Still no sign of snow

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Yesterday, 2 February, was Candlemas Day.

Candlemas is a traditional Christian festival and it was the custom on Candlemas Day for clergy to bless candles and distribute them to people. A lighted candle was placed in churches and windows to brighten up the dark winter nights.

In pagan times it was known as the 'feast of lights' and celebrated the increase in the strength of the sun between the winter solstice in December and the spring equinox in March.

In the United States and Canada, Candlemas is better known as Groundhog Day - made famous by the film starring Bill Murray and Andie MacDowell.

Some people believe that the weather on Candlemas Day can tell us what the rest of the winter will be like and there's an old rhyme:

"If Candlemas Day be fair and bright, winter will have another fight, but if Candlemas Day be clouds and rain, winter is gone and will not come again."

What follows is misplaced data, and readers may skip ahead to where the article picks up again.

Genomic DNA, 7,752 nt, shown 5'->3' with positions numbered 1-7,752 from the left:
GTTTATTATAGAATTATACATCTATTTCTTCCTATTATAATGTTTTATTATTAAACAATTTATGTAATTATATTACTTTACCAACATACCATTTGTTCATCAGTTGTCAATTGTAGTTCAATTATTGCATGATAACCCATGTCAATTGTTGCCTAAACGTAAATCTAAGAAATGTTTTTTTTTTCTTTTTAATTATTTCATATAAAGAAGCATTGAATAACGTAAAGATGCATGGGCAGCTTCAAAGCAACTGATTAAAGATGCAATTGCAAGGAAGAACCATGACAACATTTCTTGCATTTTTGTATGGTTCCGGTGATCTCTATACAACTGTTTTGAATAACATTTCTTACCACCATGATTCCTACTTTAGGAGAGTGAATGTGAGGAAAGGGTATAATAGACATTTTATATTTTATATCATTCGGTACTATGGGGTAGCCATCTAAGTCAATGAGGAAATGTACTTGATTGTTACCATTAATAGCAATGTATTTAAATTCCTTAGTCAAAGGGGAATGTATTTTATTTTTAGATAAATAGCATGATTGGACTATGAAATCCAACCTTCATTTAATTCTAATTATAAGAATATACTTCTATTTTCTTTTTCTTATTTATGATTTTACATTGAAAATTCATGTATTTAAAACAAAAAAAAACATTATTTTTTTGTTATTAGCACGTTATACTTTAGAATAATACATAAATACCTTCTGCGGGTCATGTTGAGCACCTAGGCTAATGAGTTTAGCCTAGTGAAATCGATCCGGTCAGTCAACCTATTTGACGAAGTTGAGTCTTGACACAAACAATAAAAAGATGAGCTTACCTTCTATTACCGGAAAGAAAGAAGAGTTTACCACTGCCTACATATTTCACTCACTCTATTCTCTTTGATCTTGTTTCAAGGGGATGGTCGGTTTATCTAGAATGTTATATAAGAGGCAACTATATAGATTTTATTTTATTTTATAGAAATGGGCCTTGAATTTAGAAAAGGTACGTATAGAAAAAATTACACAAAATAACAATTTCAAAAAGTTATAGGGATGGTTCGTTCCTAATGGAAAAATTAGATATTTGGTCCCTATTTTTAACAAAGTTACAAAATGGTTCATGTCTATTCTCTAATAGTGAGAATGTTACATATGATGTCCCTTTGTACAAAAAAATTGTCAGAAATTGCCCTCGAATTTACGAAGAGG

Well there was some fair, bright weather and sunshine yesterday together with a few showers. Mind you, there is still no sign of any really cold and snowy weather heading our way, just plenty more wind and rain.

In fact in the next eight days some parts of south and west Wales could have another 100mm or more of rain. That's 4 or 5 inches and about a month's worth of rain. The average rainfall in Wales for the whole of February is 111mm.

Tuesday night into Wednesday an Atlantic storm will move towards southwest Ireland bringing more heavy rain and blustery showers.

Met Office weather chart for Wednesday 5 February 2014.

Strong to severe gale force winds (storm force in the Celtic Sea) are expected as well with Met Office warnings in force.

There is also a risk of flooding on parts of the coast from Anglesey to southwest Wales with large waves and fairly high tides.

Thursday will be less windy and brighter with showers. The showers will be wintry on higher ground with a little snow on the mountains. Friday may start dry followed by heavy showers and more disturbed weather next weekend as, yet another, deep area of low pressure moves in from the Atlantic.

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